9. Why don't you try both options? Trial and error is a sure teacher. Using 1 heater is going to be cheaper than 2. The Jaeger 300w is well capable of heating in excess of 800litres. With my tiered system, I had heaters in 2 tanks with fry and another in a 4' tank. The temperature got as high as 28 degrees C - obviously energy wasteful and too high a temp as well.
  10. Hi guys, I have 2 systems. The first has a 300w heater in a 4' sump. The water temperature is uniform throughout all 9 tanks and the sump. I keep a thermometer in the sump so I can monitor it. I think this method is really efficient. When I adjust the thermostat, each tank responds uniformly. The second is different. The 4' sump doesn't have space for a heater. I tried putting a heater in a tank but the water flow wasn't uniform enough to circulate the warmed water throughout the system. I then put heaters in a couple of different tanks to see if there was any improvement. There still wasn't any water temp uniformity. My conclusion is that the best place for the heater depends on the water flow of the system. If it's uniform, the heater in the sump is ideal. If it isn't uniform, there are 2 options - put the heaters in tanks where they're most needed or re-plumb the sytem to make the water flow uniform. I am about to start re-plumbing this one. Keeping lids on keeps temperature more stable and reduces condensation.
  11. Hi Anthony, Welcome to the Forum. You should find answers to all your questions from the members. They have an amazing wealth of knowledge/information gained from first-hand experience. I personally don't know the answer for sure - there could be more than 1 reason for the BN male's cannibalism. It seems you've been pretty intensely observing him while he's been incubating his eggs. Maybe too intense? Is his cave transparent or do you have to physically move it and shine a light in to see what's going on? Just a question. Is it possible he got 'stage fright'? Once I see eggs in any of my BN caves, I make a mental note and calculate when the fry should be free swimming. I leave them alone to get on with the process. What do you other BN breeders think?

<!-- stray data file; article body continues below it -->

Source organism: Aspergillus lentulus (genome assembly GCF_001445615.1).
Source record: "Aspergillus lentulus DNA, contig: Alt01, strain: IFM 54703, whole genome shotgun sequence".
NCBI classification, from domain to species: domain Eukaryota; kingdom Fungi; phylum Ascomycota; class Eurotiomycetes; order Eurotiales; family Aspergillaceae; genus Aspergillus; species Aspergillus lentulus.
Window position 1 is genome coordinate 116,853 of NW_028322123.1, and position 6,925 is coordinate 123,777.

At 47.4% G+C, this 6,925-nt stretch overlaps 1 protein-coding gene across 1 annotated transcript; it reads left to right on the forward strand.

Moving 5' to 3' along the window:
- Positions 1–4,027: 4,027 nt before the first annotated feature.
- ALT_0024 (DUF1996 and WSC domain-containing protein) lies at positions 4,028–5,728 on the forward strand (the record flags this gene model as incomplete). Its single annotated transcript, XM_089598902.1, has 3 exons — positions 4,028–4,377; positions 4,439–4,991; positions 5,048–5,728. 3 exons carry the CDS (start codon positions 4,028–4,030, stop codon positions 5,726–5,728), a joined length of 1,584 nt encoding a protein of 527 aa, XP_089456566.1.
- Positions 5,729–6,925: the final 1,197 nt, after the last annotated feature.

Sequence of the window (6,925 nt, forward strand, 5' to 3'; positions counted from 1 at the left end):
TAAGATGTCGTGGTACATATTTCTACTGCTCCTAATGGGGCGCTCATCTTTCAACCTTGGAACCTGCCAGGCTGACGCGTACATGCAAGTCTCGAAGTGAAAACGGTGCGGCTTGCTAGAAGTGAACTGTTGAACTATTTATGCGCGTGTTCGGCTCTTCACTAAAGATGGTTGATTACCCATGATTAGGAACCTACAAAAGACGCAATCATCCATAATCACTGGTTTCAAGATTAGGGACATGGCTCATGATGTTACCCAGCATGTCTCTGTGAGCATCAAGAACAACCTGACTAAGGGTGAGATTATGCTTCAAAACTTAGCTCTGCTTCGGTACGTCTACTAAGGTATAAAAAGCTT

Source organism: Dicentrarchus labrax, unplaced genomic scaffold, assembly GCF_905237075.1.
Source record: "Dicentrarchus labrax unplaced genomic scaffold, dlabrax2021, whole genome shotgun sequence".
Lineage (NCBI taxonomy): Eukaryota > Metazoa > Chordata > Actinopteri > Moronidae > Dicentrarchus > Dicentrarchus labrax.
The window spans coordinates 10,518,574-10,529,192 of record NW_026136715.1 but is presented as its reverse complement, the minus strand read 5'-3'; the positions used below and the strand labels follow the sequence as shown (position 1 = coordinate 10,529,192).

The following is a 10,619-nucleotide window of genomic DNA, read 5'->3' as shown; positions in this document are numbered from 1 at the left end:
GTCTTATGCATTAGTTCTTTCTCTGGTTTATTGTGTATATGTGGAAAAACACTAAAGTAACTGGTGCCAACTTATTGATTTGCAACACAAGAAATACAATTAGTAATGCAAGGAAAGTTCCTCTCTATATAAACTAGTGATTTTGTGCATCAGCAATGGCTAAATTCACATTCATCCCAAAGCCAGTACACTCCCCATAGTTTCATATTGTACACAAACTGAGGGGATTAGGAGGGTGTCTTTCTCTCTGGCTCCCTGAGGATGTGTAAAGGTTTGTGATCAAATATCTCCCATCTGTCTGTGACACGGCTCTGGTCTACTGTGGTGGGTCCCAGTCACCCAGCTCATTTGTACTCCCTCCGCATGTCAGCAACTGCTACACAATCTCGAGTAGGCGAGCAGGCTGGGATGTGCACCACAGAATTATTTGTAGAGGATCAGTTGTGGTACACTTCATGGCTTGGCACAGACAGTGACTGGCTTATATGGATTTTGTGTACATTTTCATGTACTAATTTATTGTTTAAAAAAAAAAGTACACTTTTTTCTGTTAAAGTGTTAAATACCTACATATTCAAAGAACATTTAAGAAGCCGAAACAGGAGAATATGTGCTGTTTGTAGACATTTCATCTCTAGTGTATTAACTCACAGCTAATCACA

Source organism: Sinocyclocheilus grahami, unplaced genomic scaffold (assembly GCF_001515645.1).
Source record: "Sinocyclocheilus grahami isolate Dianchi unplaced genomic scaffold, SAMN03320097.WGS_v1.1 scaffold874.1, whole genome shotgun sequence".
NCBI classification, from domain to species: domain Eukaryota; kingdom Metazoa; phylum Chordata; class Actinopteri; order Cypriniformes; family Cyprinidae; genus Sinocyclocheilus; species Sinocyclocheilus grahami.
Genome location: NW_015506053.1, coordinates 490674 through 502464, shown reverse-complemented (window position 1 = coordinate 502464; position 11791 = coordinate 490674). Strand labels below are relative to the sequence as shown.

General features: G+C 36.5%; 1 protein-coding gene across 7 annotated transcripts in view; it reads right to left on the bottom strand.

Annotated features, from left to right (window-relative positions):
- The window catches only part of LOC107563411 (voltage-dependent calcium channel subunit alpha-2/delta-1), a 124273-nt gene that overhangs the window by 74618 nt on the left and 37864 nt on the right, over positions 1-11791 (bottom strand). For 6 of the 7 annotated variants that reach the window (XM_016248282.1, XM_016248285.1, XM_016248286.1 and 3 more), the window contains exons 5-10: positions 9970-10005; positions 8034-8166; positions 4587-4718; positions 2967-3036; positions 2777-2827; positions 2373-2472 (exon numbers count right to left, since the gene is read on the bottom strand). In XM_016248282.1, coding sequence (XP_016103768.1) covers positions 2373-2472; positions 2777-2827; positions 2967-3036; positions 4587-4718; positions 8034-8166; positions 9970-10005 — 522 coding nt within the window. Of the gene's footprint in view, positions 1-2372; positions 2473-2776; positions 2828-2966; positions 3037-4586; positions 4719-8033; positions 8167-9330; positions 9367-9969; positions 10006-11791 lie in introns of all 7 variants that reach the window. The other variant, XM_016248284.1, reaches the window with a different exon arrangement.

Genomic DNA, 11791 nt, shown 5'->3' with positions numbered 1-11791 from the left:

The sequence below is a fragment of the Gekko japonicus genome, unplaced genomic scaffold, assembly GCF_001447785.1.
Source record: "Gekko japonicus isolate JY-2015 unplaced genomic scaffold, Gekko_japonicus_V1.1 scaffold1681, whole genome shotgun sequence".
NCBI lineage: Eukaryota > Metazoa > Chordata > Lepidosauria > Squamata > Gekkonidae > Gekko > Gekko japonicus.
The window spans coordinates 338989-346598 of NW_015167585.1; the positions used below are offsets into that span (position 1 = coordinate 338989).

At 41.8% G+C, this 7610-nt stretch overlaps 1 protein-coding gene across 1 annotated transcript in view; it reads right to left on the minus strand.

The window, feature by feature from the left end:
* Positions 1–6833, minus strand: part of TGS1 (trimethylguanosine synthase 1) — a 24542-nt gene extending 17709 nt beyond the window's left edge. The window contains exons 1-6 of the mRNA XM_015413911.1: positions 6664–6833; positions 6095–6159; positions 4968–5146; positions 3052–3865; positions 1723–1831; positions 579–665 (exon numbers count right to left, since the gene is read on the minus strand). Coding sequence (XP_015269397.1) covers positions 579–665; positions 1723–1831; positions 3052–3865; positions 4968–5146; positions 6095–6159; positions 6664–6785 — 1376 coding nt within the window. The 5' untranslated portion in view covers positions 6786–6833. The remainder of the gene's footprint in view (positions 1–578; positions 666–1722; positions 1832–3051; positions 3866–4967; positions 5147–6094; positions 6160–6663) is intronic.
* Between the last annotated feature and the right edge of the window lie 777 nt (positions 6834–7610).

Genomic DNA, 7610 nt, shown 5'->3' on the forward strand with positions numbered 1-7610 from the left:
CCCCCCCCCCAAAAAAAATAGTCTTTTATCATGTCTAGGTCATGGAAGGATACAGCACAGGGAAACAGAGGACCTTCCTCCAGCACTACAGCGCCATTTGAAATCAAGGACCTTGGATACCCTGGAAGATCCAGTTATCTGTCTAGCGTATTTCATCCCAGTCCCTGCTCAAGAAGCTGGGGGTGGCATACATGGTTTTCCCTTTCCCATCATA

12. Thanks Steve. Isn't being in the tank with the bullies, even cordoned off, still stressful? Or do the bullied fish realise they're untouchable? I'm not sure how to set up an ice cream container with flyscreen partitions in it. A fry saver would do the same job though, I guess. Deborah
  13. The parents are stunning. I could watch them all day.
  14. Thanks for your input, deadfishfloating. Great idea - the sinking and floating lengths of pipe. I agree, removing bullied fish from the situation is an obvious answer. I certainly would've if I'd realised that my blue peacock was in mortal danger. It happened too quickly. Before I realised I needed to intervene it was too late. With the floating med-bay device, do you mean a small contained area that can be floated in a tank? Like a breeding trap? I'd be interested to know.
  15. I've heard that bio balls work best if they're not submerged below water. Is it the same with the mashed caps?